Reflecting on passed investments important to look back and discover patterns on your decision making

Every 3 months I dig through my “passed company” folder to look at what investment opportunities we passed on and why.  Inevitably, there are a few companies that are near-misses, but we end up passing on for whatever reason.  Did we pass because we didn’t think the team was great or because we didn’t believe that they could get a product launched?  Did we pass because of lack of traction in the beta release or because of concerns on valuation?  Looking at my “passed company” folder gives me an opportunity to test our reasons on passing and to see 3 months later if the entrepreneurs could actually execute or prove our concerns wrong.

While many times I find doing this reflection further confirms our reasons for passing, I also find myself from time-to-time sending up a follow up note to check in on these near-misses or doing a quick Google search to see how the company has progressed since our last communication.  Inevitably, there will be a few that “got away” and seem to be doing quite well.  No one is perfect and looking back every quarter gives me an opportunity to better hone my investing acumen and further refine my understanding on what separates a potential winner from a loser.  Many times we are so busy that we can only look forward to the next new thing or next hot deal, but I encourage you to occasionally take a step back, look in the rear-view mirror, and learn from your past history.  I promise you that this reflection will only make you a better investor in the long run.

Published by Ed Sim

founder boldstart ventures, over 20 years experience seeding and leading first rounds in enterprise startups, @boldstartvc, googlization of IT, SaaS 3.0, security, smart data; cherish family time + enjoy lacrosse + hockey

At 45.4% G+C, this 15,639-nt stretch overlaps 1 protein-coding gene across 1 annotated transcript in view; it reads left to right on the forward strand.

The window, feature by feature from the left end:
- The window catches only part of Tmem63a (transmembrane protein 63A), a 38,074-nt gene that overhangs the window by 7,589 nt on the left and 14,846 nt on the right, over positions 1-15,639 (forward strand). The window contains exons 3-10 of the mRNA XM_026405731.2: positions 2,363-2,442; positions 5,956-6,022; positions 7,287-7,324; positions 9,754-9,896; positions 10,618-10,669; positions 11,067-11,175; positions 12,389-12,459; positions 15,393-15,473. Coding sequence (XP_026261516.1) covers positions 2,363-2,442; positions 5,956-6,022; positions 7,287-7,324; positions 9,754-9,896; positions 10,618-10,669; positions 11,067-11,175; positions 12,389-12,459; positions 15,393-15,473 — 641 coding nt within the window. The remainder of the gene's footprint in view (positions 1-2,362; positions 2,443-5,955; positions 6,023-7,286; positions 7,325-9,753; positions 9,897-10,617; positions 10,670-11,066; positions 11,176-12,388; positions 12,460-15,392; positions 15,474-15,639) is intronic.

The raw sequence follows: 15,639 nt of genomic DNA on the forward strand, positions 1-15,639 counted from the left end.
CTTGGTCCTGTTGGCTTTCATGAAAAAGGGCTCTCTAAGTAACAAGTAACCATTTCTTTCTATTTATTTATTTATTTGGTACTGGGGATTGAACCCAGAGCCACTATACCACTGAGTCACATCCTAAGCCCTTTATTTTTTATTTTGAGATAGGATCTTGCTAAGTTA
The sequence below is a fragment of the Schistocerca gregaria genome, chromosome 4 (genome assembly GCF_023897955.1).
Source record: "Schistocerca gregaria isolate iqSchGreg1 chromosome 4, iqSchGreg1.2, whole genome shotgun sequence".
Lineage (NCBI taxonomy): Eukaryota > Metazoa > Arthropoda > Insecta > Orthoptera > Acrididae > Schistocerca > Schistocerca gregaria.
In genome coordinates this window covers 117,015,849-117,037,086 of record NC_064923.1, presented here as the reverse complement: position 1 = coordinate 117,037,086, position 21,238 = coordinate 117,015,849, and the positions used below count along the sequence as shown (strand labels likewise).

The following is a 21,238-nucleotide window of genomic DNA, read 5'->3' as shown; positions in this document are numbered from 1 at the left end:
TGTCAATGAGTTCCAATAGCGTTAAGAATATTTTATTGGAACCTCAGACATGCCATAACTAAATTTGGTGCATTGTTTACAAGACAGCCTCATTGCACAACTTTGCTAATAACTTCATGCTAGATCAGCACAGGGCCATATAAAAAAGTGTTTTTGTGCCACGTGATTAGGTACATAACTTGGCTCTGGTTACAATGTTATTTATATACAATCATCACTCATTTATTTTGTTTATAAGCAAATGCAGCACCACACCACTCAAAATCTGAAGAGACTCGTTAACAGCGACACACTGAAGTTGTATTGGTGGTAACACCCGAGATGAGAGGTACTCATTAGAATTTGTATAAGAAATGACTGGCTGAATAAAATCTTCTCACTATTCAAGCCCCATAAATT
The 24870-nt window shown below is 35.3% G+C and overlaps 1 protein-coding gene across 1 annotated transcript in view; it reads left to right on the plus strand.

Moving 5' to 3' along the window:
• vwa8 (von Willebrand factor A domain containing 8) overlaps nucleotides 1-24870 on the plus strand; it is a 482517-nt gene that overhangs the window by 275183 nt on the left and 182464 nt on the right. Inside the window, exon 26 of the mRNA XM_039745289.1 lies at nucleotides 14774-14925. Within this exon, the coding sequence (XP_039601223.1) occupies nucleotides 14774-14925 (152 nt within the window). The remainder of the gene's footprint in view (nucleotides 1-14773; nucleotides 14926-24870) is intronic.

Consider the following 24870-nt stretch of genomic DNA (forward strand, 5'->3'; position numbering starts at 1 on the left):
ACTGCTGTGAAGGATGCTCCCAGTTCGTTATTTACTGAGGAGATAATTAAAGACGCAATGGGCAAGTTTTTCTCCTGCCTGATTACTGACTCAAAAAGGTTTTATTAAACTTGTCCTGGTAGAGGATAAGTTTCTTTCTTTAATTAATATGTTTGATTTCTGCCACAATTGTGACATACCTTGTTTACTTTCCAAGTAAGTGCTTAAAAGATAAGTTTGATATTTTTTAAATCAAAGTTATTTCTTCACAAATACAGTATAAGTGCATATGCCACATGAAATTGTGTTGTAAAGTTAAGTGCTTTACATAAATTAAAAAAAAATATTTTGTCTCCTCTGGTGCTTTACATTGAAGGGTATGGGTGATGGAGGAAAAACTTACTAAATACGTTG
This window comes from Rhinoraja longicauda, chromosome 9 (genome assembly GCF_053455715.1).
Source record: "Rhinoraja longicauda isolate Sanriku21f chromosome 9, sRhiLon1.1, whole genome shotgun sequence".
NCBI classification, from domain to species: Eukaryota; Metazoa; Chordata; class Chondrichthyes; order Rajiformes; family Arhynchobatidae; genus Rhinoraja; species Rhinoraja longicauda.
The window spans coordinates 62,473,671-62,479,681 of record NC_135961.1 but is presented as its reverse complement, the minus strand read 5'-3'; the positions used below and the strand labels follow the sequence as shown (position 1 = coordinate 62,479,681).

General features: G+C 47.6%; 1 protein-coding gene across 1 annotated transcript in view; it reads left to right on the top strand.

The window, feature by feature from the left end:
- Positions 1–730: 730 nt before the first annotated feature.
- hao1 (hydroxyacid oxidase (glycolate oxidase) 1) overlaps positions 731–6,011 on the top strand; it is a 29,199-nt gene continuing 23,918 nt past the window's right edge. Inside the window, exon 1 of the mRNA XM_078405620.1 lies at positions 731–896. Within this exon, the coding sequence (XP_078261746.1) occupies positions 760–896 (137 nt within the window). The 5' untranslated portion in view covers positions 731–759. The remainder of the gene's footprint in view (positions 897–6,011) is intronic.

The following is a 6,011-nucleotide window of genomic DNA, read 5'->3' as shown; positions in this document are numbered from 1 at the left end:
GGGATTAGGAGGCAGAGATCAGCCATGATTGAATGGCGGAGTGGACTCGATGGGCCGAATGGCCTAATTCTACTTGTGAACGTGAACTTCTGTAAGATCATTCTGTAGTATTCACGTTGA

5 comments on “Reflecting on passed investments important to look back and discover patterns on your decision making

  1. Ed, you left out the best part: what did you learn from the last 3 months (or is it proprietary) and what did you “pass on” on?

  2. Ed, this is a great post. I really like the idea of periodically reflecting and looking for patterns in what went well and (especially) what didn’t go the way you hoped. I have a site called The Mistake Bank ( where I post stories of things that went wrong in business and what can be learned from them. On this site I also discuss ways of learning from mistakes (or things that didn’t go as planned), and your post is a perfect example of that.

    regards, john

  3. Could you keep notes and maybe post them X months later? Even a look back on what you passed on last year would be great to read.

  4. Hi Ed, I do the same thing with real estate deals I follow. I have my favorites/passed on file that I go back to. Checking what properties actually sold for and duration of listing is a vital tool I use to shape our buying and consulting preferences.

    Enjoy your day, Larry

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